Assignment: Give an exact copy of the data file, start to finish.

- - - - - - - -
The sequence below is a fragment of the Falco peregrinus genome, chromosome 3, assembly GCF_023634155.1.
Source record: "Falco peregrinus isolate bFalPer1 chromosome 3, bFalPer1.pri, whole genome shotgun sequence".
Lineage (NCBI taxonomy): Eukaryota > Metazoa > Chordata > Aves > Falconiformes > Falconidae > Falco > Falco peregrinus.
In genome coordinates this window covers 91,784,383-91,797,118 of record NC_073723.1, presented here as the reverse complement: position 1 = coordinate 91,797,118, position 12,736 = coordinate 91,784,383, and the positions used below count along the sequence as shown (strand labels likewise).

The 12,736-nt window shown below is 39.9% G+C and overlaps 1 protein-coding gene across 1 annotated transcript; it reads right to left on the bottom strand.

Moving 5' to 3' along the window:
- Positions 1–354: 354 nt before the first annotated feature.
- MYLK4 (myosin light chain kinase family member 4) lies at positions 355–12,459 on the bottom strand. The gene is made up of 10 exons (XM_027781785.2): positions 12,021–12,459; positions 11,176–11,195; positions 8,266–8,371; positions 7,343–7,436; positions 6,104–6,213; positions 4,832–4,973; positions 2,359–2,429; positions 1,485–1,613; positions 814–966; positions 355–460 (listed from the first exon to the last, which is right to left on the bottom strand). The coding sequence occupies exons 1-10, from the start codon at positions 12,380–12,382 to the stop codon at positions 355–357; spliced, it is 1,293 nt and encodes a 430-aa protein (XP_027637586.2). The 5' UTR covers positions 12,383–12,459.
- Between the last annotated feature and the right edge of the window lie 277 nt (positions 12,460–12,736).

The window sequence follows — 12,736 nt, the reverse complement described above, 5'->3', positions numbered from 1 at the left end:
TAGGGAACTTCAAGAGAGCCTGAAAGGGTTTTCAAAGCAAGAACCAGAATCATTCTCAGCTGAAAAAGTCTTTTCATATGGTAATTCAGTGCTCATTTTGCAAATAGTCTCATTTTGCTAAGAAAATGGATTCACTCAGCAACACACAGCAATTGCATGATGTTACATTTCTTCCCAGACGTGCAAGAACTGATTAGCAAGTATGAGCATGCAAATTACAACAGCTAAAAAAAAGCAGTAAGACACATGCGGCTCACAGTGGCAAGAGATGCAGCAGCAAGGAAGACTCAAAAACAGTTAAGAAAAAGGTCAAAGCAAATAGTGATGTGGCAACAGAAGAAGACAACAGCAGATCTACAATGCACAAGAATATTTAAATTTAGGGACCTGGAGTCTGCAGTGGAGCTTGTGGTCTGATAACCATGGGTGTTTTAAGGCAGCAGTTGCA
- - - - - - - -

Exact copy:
The sequence below is a fragment of the Falco peregrinus genome, chromosome 3, assembly GCF_023634155.1.
Source record: "Falco peregrinus isolate bFalPer1 chromosome 3, bFalPer1.pri, whole genome shotgun sequence".
Lineage (NCBI taxonomy): Eukaryota > Metazoa > Chordata > Aves > Falconiformes > Falconidae > Falco > Falco peregrinus.
In genome coordinates this window covers 91,784,383-91,797,118 of record NC_073723.1, presented here as the reverse complement: position 1 = coordinate 91,797,118, position 12,736 = coordinate 91,784,383, and the positions used below count along the sequence as shown (strand labels likewise).

The 12,736-nt window shown below is 39.9% G+C and overlaps 1 protein-coding gene across 1 annotated transcript; it reads right to left on the bottom strand.

Moving 5' to 3' along the window:
- Positions 1–354: 354 nt before the first annotated feature.
- MYLK4 (myosin light chain kinase family member 4) lies at positions 355–12,459 on the bottom strand. The gene is made up of 10 exons (XM_027781785.2): positions 12,021–12,459; positions 11,176–11,195; positions 8,266–8,371; positions 7,343–7,436; positions 6,104–6,213; positions 4,832–4,973; positions 2,359–2,429; positions 1,485–1,613; positions 814–966; positions 355–460 (listed from the first exon to the last, which is right to left on the bottom strand). The coding sequence occupies exons 1-10, from the start codon at positions 12,380–12,382 to the stop codon at positions 355–357; spliced, it is 1,293 nt and encodes a 430-aa protein (XP_027637586.2). The 5' UTR covers positions 12,383–12,459.
- Between the last annotated feature and the right edge of the window lie 277 nt (positions 12,460–12,736).

The window sequence follows — 12,736 nt, the reverse complement described above, 5'->3', positions numbered from 1 at the left end:
TAGGGAACTTCAAGAGAGCCTGAAAGGGTTTTCAAAGCAAGAACCAGAATCATTCTCAGCTGAAAAAGTCTTTTCATATGGTAATTCAGTGCTCATTTTGCAAATAGTCTCATTTTGCTAAGAAAATGGATTCACTCAGCAACACACAGCAATTGCATGATGTTACATTTCTTCCCAGACGTGCAAGAACTGATTAGCAAGTATGAGCATGCAAATTACAACAGCTAAAAAAAAGCAGTAAGACACATGCGGCTCACAGTGGCAAGAGATGCAGCAGCAAGGAAGACTCAAAAACAGTTAAGAAAAAGGTCAAAGCAAATAGTGATGTGGCAACAGAAGAAGACAACAGCAGATCTACAATGCACAAGAATATTTAAATTTAGGGACCTGGAGTCTGCAGTGGAGCTTGTGGTCTGATAACCATGGGTGTTTTAAGGCAGCAGTTGCA